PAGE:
Inheritance Tax (IHT)
Ins and outs

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Inheritance tax- Ins and outs

Table of Contents

Introduction to Inheritance tax

Inheritance tax is a tax on the net chargeable estate of someone who dies. Landlords, particularly those with many properties, may well leave a high value estate when they die. As the rate of inheritance tax is 40%, the associated inheritance tax (IHT) bill may be significant.

There are however ways to potentially reduce the IHT payable on death, and even where a high IT bill is inevitable, it is possible to make provision in advance for the payment of that bill.

This article takes a look at some of the IHT considerations of relevant to landlords.

Nature of Inheritance Tax

Inheritance tax is often described as a voluntary tax. There is no tax to pay where the value of the estate is less than the available nil rate band, or where the estate is exempt because it is left to a spouse or civil partner, or to a charity or community amateur sports club.

There are various exemptions and relief which enable someone to make gifts free, or potentially free, of inheritance tax before they day.

However, property tends to be expensive and anyone with multiple properties is likely to have a chargeable estate in excess of the nil rate band. Even where property is left to a surviving spouse or civil partner on the first death and consequently no inheritance tax is payable, IHT will need to be considered in relation to the surviving spouse’s estate.

Inheritance Tax Nil Rate Band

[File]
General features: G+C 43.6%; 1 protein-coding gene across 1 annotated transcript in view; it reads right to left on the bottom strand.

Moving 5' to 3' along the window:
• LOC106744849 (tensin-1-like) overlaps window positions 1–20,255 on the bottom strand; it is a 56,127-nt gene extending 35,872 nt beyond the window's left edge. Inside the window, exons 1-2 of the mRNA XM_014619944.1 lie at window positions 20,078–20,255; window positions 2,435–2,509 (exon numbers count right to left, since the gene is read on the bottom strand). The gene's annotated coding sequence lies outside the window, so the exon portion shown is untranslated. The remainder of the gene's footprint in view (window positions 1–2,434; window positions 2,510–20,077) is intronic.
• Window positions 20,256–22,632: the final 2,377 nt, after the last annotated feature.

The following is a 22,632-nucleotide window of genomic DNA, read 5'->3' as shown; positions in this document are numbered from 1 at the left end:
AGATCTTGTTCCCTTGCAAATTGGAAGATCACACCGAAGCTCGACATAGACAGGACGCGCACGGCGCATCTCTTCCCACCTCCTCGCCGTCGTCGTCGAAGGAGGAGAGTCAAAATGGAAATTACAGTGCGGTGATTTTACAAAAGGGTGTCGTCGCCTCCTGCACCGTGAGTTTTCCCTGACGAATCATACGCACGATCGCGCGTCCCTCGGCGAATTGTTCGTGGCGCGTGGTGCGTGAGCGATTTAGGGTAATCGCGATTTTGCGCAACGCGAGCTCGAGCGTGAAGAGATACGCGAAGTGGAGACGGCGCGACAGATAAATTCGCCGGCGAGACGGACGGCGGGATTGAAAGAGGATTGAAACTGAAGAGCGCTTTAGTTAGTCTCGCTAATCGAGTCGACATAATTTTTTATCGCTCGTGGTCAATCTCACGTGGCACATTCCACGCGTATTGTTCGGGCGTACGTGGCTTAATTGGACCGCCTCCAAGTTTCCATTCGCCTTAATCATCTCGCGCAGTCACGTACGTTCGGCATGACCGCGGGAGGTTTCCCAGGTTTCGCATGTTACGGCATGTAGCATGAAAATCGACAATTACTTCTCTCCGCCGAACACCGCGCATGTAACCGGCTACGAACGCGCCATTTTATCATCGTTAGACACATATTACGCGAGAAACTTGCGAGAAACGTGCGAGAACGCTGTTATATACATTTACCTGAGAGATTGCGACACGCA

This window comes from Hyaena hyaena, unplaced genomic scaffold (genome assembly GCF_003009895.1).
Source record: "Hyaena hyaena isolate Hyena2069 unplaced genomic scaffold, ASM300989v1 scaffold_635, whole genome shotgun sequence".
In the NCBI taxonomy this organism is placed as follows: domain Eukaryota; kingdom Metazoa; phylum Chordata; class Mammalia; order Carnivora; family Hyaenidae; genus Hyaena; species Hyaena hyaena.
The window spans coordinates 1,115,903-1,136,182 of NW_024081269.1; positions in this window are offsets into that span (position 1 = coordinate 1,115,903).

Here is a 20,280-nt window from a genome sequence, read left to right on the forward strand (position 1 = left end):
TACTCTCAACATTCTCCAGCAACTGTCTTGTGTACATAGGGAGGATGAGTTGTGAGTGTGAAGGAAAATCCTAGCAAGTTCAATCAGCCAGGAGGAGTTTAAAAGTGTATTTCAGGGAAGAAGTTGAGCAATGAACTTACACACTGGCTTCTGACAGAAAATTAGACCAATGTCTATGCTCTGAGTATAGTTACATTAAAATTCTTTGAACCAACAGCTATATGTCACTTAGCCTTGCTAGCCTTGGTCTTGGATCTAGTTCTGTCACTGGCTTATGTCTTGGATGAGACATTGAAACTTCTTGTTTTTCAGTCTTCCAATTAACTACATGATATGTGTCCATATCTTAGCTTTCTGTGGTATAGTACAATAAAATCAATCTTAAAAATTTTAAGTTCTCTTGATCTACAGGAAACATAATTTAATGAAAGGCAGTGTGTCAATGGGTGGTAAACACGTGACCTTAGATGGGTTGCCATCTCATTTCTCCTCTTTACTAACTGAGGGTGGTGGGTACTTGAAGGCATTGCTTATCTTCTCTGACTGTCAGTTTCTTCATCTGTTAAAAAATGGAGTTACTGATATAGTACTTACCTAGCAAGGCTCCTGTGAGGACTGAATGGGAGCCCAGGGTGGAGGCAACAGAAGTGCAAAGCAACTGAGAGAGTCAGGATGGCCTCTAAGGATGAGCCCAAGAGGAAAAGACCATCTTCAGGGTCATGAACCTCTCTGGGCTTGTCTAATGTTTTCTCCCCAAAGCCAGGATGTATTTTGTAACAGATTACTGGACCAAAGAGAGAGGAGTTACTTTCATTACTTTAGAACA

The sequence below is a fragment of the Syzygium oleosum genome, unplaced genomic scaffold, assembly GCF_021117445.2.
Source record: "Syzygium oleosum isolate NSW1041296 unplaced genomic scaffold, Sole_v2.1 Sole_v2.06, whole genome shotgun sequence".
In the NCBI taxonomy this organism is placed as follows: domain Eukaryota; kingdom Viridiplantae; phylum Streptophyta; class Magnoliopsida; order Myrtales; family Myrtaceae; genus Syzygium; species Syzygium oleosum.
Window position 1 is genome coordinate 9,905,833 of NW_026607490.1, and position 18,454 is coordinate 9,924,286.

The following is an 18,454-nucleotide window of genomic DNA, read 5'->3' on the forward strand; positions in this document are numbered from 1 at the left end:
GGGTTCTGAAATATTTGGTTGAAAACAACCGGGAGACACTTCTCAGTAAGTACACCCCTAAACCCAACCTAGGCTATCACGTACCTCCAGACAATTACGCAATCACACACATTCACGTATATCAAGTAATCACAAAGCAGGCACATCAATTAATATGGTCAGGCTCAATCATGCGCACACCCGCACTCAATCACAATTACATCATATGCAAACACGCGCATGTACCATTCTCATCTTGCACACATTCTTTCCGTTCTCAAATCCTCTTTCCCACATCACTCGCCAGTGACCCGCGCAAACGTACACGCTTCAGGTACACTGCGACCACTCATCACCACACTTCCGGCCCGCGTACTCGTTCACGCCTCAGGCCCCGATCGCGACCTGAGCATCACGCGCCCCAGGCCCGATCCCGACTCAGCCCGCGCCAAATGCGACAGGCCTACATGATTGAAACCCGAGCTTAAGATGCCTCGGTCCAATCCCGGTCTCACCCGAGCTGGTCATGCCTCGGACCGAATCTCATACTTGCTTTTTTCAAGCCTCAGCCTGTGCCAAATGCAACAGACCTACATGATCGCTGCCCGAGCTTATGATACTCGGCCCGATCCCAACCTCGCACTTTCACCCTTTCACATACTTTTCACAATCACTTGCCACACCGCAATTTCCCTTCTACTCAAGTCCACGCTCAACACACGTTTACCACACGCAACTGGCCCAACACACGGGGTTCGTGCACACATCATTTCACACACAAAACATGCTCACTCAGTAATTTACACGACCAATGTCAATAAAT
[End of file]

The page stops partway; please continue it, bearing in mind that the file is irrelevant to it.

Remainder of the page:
A person can leave an estate free of inheritance tax up to the level of the nil rate band. The nil rate band has been set at £325,000 since 2009/10 and it is due to remain at this level for future tax years up to and including 2027/28.

Where a person has a main residence that they leave to a direct descendant, they may also be able to benefit from the RNRB. This is discussed at 30.2.4.

Transferable Inheritance Tax Nil Rate Band

Each spouse and civil partner has their own nil rate band. To enable a couple to leave everything to their spouse or civil partner without losing the benefit of their own nil rate band, the nil rate band is transferable between spouses and the portion of the unused nil rate band that is not used on the death of the first spouse or civil partner to die can be utilised on the by the estate of the surviving spouse or civil partner. As the amount transferred is the unused proportion of the nil rate band, rather than the absolute amount, there is an automatic adjustment for any change in the value of the nil rate band between the date of first death and the date of the second death.

The executors of the surviving spouse of civil partner must claim the unused nil rate band. This is done on form IHT217.

Transfer between spouses and civil partners are exempt from IT.

When undertaking Inheritance Tax planning, consideration should be given to how the nil rate band can best be used.

Case Study 1; Transferable Nil Rate Band

Arthur and Agnes have been married for many years. Agnes dies in 2016 and leaves her entire estate to Arthur. Arthur dies in 2023.

His estate is able to benefit from his own nil rate band, and also the unused portion (100%) of Agnes’ nil rate band.

The nil rate band available on Arthur’s death is therefore £650,000 – his own nil rate band of £325,000 and Agnes’ unused nil rate band of £325,000.

Inheritance tax- Residence nil rate band

Residence Nil Rate Band

Estates can benefit from a second nil rate band – the residence nil rate band (RNRB)